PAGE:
These studies of l. taurica in hop plants have observed that the conidia germinate at temperatures between 10ºC and 35ºC, with an optimum temperature of 20ºC. More extreme conditions (6 hours at 40ºC) significantly reduce the viability of the spores (meaning that there is a reduced chance of infection in very warm areas in summer). It has previously been noted that the development cycle of the fungus depends on climatic variations and this is also the case here. While the optimum temperature for germination is 20ºC, no new spores form in infected plants at higher temperatures; however the optimum temperature for the growth of the mycelium is between 15º and 25ºC.

As for relative humidity levels, the most favourable conditions for germination are a day-time figure of between 85% and 95%, combined with very high night-time humidity. But although high humidity levels favour germination, they also hinder the development of the mycelium. The obvious way of ensuring that plants do not become infected is therefore by using a preventative treatment when the average temperature is between 10º and 35º and when relative humidity remains high during both day and night (such as during long periods of rain or frequent daytime showers).

If your indoor plant has already become infected (whether the symptoms are visible or not), you should ensure that you keep the temperature and humidity constant and without sudden variations. By keeping the temperature as high as possible (while taking care not to impair the development of the plant), you will help stop the formation of new spores and hinder the growth of the mycelium, thus preventing the disease from spreading. You should also use natural fungicide treatments regularly. This will prevent the release of new spores, or make them less viable, stopping the spread of the disease. At the same time, it will hinder the growth of the fungus.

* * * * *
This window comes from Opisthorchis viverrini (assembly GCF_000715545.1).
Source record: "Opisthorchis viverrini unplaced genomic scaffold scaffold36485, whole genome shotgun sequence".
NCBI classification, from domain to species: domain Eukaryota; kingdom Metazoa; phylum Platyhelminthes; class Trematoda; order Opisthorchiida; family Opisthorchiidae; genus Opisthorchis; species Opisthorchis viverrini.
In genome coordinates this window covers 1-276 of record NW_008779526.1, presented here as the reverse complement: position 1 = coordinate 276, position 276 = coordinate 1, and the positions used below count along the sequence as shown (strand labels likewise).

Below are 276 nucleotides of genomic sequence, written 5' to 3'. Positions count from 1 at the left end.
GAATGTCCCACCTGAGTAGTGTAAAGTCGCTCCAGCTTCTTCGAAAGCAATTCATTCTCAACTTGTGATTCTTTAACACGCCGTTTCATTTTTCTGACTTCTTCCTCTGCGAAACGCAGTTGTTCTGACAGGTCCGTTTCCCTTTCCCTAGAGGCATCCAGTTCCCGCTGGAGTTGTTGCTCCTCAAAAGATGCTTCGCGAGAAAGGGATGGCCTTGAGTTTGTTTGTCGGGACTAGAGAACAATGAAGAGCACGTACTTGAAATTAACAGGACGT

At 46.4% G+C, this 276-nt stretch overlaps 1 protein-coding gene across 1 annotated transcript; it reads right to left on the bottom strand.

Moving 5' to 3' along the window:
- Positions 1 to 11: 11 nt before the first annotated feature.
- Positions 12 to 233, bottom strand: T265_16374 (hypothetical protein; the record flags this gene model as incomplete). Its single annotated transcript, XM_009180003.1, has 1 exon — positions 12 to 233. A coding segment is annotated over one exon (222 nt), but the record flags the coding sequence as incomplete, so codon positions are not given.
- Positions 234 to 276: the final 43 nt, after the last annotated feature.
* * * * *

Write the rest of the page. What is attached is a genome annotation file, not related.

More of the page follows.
Toxicity of the oidium

Turning to the intrinsic toxicity of the various oidium fungi that can attack hop plants, l. taurica and s. macularis produce no toxins that might be considered dangerous to human health. However, it is important not to forget about false powdery mildew or pink oidium, which even experienced growers find difficult to distinguish from the real thing.

Indeed, scientific studies have been carried out to try to establish the difference between the two fungi on hops, so that they can be safely identified. This pink oidium, trichothecium roseum, produces a number of micotoxins which are highly toxic in mammals. Studies carried out in 1969 showed that extracts of this fungus at various levels of concentration were fatal to mice, rabbits and even 19-day-old pigs, as well as causing other adverse effects.

Given how dangerous this fungus is, it is obviously critical to prevent the development of oidium on your plants and minimize the risk of consumption of contaminated plants.